Evol Ecol Res 12: 961-972 (2010) Full PDF if your library subscribes.
Inbreeding depression increases with maternal age in a seed-feeding beetle
Charles W. Fox1 and David H. Reed2
1Department of Entomology, University of Kentucky, Lexington, Kentucky, USA and 2Department of Biology, University of Louisville, Louisville, Kentucky, USA
Correspondence: C.W. Fox, Department of Entomology, University of Kentucky, Lexington, KY 40546-0091, USA.
Background: Interactions between inbreeding and maternal effects have received little attention, and the effect of maternal age on inbreeding depression in offspring has been almost entirely neglected. Maternal age affects allocation of resources and other materials to offspring, which can affect the fitness consequences of inbreeding. An interaction between inbreeding and maternal age thus has the potential to produce complex and long-lasting effects on population dynamics and evolutionary trajectories.
Hypothesis: Inbreeding depression in offspring fitness traits increases with maternal age at reproduction.
Organism: Two populations of the seed-feeding beetle, Callosobruchus maculatus (Coleoptera: Chrysomelidae: Bruchinae).
Methods: We compared the effect of maternal age on egg development/hatch, larval survival, and larval egg-to-adult development time between offspring of sib-mated parents (offspring inbreeding coefficient: F = 0.25; parental F = 0) and offspring of outbred parents (F = 0 for both parents and offspring).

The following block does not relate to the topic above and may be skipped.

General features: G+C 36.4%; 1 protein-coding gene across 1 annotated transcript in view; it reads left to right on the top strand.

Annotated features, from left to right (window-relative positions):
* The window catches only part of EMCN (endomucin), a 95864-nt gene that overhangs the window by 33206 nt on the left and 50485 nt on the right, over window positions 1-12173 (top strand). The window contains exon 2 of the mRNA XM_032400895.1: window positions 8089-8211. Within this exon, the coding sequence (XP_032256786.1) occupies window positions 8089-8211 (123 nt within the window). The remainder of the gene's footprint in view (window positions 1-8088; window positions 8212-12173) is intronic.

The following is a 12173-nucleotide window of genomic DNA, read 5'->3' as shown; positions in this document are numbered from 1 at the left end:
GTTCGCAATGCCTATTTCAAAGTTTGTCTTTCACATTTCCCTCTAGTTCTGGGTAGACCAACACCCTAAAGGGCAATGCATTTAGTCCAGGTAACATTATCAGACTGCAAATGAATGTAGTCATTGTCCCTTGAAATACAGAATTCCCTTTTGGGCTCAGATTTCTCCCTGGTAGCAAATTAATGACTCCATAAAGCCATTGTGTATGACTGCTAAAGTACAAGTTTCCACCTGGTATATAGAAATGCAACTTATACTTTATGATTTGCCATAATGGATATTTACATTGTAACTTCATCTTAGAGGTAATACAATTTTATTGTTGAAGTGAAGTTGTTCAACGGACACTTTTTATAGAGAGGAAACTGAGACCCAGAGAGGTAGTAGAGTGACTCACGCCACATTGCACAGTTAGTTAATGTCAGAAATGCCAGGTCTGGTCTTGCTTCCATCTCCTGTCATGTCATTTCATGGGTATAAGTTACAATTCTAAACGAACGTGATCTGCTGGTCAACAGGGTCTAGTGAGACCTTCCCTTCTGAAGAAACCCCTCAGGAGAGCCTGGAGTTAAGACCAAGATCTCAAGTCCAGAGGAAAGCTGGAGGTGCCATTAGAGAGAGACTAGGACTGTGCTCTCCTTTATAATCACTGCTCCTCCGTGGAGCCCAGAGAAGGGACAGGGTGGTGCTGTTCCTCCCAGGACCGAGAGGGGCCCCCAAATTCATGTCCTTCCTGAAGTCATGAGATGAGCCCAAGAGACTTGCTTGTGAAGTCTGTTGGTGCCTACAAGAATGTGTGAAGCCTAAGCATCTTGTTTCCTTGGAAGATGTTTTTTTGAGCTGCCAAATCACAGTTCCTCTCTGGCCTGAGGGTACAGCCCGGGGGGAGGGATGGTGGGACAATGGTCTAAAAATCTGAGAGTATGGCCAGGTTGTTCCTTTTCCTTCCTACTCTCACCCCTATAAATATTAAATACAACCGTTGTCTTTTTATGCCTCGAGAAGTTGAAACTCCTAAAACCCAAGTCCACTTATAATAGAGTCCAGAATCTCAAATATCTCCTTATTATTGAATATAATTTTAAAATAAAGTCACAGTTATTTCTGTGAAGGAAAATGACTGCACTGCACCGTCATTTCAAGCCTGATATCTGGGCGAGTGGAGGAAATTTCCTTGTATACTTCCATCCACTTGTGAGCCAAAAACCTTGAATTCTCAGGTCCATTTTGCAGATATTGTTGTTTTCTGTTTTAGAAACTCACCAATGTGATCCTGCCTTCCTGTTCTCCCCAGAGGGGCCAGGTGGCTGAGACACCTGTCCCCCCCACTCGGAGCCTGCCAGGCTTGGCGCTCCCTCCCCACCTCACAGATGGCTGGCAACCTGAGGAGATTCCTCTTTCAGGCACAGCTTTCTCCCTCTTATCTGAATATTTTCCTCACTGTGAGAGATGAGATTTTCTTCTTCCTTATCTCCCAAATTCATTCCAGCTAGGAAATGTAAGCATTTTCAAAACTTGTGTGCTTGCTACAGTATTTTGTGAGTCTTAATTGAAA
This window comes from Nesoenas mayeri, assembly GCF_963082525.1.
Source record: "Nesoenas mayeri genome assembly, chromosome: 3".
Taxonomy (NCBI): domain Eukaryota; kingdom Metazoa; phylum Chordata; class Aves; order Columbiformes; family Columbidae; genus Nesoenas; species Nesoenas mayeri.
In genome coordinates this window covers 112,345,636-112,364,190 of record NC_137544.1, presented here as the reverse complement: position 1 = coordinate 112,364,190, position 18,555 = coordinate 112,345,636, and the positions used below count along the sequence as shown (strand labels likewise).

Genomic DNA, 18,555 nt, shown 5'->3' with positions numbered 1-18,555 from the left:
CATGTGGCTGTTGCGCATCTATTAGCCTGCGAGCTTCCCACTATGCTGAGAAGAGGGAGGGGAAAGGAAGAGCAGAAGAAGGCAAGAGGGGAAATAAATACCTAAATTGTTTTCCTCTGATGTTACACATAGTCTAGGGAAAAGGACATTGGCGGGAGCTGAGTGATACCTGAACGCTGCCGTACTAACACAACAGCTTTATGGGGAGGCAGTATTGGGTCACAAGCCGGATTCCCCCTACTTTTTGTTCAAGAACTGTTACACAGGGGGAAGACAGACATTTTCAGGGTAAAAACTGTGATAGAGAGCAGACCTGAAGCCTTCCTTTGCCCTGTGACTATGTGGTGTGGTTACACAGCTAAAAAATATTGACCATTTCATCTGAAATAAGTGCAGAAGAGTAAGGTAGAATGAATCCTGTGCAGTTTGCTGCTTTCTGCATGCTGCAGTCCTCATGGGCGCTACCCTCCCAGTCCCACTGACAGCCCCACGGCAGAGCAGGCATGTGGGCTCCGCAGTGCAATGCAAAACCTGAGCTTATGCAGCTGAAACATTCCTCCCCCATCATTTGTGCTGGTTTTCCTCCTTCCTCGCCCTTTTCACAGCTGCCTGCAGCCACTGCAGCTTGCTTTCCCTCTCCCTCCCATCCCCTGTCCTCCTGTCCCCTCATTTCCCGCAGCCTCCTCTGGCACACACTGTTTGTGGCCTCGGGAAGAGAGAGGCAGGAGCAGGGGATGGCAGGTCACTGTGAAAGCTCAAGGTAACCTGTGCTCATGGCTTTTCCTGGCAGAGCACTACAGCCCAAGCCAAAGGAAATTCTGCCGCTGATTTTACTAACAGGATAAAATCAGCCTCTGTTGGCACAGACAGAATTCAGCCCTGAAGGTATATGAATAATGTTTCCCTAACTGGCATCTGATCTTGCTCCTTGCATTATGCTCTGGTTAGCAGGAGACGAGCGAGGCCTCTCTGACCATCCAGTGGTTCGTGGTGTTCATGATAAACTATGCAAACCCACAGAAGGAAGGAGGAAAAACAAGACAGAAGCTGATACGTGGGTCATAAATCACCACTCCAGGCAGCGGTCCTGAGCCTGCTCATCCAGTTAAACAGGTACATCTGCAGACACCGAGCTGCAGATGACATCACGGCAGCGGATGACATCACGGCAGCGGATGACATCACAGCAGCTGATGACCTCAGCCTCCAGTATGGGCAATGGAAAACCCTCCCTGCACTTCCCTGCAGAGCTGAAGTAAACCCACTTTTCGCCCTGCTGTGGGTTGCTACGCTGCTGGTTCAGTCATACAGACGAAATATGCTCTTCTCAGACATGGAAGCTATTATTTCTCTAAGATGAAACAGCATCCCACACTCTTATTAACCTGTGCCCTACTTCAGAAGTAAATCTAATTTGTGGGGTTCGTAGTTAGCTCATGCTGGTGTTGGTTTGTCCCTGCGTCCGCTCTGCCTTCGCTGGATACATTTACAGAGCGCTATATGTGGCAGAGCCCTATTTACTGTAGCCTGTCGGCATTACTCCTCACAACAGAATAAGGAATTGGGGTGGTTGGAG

Results: The magnitude of inbreeding depression (proportional reduction in fitness of inbred relative to outbred beetles, δ) increased with maternal age for all measured traits (the proportion of eggs that developed, egg hatch, larval hatch-to-adult survival, and larval egg-to-adult development time). The age effect was large (δ increased by as much as 8% per day of maternal age), although the majority of this increase occurred only in the oldest age classes. There was no difference between the two beetle populations in the magnitude of this inbreeding–maternal age interaction.
Keywords: Callosobruchus, inbreeding depression, inbreeding–age interaction, inbreeding–environment interaction, maternal effects.
DOWNLOAD A FREE, FULL PDF COPY
IF you are connected using the IP of a subscribing institution (library, laboratory, etc.)
or through its VPN.
© 2010 Charles W. Fox. All EER articles are copyrighted by their authors. All authors endorse, permit and license Evolutionary Ecology Ltd. to grant its subscribing institutions/libraries the copying privileges specified below without additional consideration or payment to them or to Evolutionary Ecology, Ltd. These endorsements, in writing, are on file in the office of Evolutionary Ecology, Ltd. Consult authors for permission to use any portion of their work in derivative works, compilations or to distribute their work in any commercial manner.
Subscribing institutions/libraries may grant individuals the privilege of making a single copy of an EER article for non-commercial educational or non-commercial research purposes. Subscribing institutions/libraries may also use articles for non-commercial educational purposes by making any number of copies for course packs or course reserve collections. Subscribing institutions/libraries may also loan single copies of articles to non-commercial libraries for educational purposes.
All copies of abstracts and articles must preserve their copyright notice without modification.